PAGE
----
The field of environmental history emerged just decades ago but has established itself as one of the most innovative and important new approaches to history, one that bridges the human and natural world, the humanities and the sciences. With the current trend towards internationalizing history, environmental history is perhaps the quintessential approach to studying subjects outside the nation-state model, with pollution, global warming, and other issues affecting the earth not stopping at national borders. With 25 essays, this Handbook is global in scope and innovative in organization, looking at the field thematically through such categories as climate, disease, oceans, the body, energy, consumerism, and international relations.
A critically important and startling look at the harmful effects of overusing antibiotics, from the field's leading expert Tracing one scientist's journey toward understanding the crucial importance of the microbiome, this revolutionary book will take readers to the forefront of trail-blazing research while revealing the damage that overuse of antibiotics is doing to our health: contributing to the rise of obesity, asthma, diabetes, and certain forms of cancer. In Missing Microbes, Dr. Martin Blaser invites us into the wilds of the human microbiome where for hundreds of thousands of years bacterial and human cells have existed in a peaceful symbiosis that is responsible for the health and equilibrium of our body. Now, this invisible eden is being irrevocably damaged by some of our most revered medical advances—antibiotics—threatening the extinction of our irreplaceable microbes with terrible health consequences. Taking us into both the lab and deep into the fields where these troubling effects can be witnessed firsthand, Blaser not only provides cutting edge evidence for the adverse effects of antibiotics, he tells us what we can do to avoid even more catastrophic health problems in the future.
Throughout the world, the population of older adults continues to grow. The rise in geriatric populations has seen an increase in research on clinical diagnostic, assessment, and treatment issues aimed at this population. Clinical geropsychologists have increased their interest both in providing mental health services as well as developing approaches to improve quality of life for all older adults. The Oxford Handbook of Clinical Geropsychology is a landmark publication in this field, providing broad and authoritative coverage of the research and practice issues in clinical geropsychology today, as well as innovations expanding the field's horizons. Comprising chapters from the foremost scholars in clinical geropsychology from around the world, the handbook captures the global proliferation of activity in this field. In addition to core sections on topics such as sources of psychological distress, assessment, diagnosis, and intervention, the handbook includes valuable chapters devoted to methodological issues such as longitudinal studies and meta-analyses in the field, as well as new and emerging issues such as technological innovations and social media use in older populations. Each chapter offers a review of the most pertinent international literature, outlining current issues as well as important cultural implications and key practice issues where relevant, and identifying possibilities for future research and policy applications. The book is essential to all psychology researchers, practitioners, educators, and students with an interest in the mental health of older adults. In addition, health professionals - including psychiatrists, social workers, mental health nurses, and trainee geriatric mental heatlh workers - will find this a invaluable resource. Older adults comprise a growing percentage of the population worldwide. Clinical psychologists with an interest in older populations have increased the amount of research and applied knowledge about effectively improving mental health later in life, and this book captures that information on an international level. The book addresses how to diagnose, assess and treat mental illness in older persons, as well as ways to improve quality of life in all older persons. It has a great breadth of coverage of the area, including chapters spanning how research is conducted to how new technologies such as virtual reality and social media are used with older people to improve mental health. The book would appeal to all psychology researchers, practitioners, educators and students with an interest in the mental health of older adults. It would also appeal to other health professionals, including psychiatrists, social workers, and mental health nurses who work with older people. It is a valuable resource for trainee geriatric mental health workers because it highlights key readings and important practice implications in the field.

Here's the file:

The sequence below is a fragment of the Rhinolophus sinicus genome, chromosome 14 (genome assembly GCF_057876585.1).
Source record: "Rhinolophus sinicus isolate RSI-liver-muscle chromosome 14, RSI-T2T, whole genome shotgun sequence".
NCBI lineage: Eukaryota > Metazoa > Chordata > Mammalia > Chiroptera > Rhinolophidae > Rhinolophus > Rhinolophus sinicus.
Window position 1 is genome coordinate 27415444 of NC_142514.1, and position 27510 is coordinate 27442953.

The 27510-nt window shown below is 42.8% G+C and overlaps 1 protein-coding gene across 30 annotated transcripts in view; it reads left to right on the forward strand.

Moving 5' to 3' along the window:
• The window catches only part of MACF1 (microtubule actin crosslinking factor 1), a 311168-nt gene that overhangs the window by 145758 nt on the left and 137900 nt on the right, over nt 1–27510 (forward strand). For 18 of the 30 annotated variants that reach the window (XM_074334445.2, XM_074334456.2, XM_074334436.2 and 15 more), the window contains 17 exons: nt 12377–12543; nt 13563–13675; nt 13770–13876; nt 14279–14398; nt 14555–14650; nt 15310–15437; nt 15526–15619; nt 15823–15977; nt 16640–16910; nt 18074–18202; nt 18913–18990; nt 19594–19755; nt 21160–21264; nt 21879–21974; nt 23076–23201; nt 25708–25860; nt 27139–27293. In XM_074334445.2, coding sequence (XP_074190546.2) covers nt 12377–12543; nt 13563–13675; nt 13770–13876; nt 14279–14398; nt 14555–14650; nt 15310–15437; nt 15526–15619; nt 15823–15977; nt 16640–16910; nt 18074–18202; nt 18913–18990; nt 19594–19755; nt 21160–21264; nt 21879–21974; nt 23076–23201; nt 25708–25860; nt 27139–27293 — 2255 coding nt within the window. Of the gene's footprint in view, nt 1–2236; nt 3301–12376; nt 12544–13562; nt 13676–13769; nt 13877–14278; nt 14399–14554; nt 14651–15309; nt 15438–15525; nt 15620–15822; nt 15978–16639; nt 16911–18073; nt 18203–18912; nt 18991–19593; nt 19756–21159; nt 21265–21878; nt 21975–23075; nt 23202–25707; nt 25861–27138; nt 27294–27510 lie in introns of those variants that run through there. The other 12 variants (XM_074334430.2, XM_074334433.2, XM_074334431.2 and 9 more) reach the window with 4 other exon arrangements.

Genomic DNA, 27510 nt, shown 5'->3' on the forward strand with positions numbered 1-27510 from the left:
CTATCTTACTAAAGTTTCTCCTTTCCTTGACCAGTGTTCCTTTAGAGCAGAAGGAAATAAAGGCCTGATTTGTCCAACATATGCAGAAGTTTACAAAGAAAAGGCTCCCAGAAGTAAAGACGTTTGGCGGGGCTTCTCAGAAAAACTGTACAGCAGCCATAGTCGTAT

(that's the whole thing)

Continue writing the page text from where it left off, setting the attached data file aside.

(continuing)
Best Books